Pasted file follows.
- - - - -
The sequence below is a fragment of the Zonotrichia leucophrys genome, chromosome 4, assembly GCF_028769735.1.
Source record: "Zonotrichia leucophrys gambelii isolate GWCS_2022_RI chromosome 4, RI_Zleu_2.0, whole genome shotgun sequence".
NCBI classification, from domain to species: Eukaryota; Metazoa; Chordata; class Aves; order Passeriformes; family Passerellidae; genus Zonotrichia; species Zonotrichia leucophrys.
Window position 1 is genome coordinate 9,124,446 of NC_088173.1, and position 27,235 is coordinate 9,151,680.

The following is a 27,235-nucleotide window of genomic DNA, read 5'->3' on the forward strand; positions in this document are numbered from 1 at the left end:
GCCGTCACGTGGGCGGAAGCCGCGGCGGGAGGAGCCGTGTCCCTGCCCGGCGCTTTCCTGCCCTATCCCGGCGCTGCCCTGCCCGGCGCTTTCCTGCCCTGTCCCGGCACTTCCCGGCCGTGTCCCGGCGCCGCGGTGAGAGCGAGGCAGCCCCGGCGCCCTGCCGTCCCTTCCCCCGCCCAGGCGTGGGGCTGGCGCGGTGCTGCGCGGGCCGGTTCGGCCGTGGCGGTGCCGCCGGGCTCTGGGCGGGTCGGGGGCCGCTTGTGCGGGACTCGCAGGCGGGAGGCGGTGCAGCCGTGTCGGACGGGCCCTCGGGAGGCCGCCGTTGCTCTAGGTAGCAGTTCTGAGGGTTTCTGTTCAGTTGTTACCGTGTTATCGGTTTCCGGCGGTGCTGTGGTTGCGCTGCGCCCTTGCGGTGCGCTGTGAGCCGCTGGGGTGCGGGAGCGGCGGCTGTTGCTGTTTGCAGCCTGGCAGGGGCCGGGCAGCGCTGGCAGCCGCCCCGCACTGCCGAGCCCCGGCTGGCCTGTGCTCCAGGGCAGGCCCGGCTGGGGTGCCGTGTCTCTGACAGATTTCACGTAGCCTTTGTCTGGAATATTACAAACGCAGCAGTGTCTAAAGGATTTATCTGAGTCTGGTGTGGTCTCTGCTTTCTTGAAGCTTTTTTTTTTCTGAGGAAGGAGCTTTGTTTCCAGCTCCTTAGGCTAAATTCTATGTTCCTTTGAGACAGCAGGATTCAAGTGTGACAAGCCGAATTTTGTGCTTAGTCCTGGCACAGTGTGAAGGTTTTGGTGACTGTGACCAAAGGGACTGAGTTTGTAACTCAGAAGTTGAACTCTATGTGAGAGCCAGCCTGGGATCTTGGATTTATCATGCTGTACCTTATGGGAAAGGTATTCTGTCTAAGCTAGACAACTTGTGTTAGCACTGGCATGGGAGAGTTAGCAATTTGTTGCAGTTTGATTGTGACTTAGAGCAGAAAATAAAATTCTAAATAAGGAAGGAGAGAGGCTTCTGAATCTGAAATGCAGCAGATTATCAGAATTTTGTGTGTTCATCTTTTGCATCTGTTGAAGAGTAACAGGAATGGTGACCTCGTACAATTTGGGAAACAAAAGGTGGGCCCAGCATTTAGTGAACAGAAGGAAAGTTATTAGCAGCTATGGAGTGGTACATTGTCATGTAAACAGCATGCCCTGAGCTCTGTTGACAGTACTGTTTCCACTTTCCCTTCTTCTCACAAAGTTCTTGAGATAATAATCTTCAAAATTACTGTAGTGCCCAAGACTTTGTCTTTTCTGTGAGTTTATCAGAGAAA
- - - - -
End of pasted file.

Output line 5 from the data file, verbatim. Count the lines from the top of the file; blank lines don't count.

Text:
The following is a 27,235-nucleotide window of genomic DNA, read 5'->3' on the forward strand; positions in this document are numbered from 1 at the left end: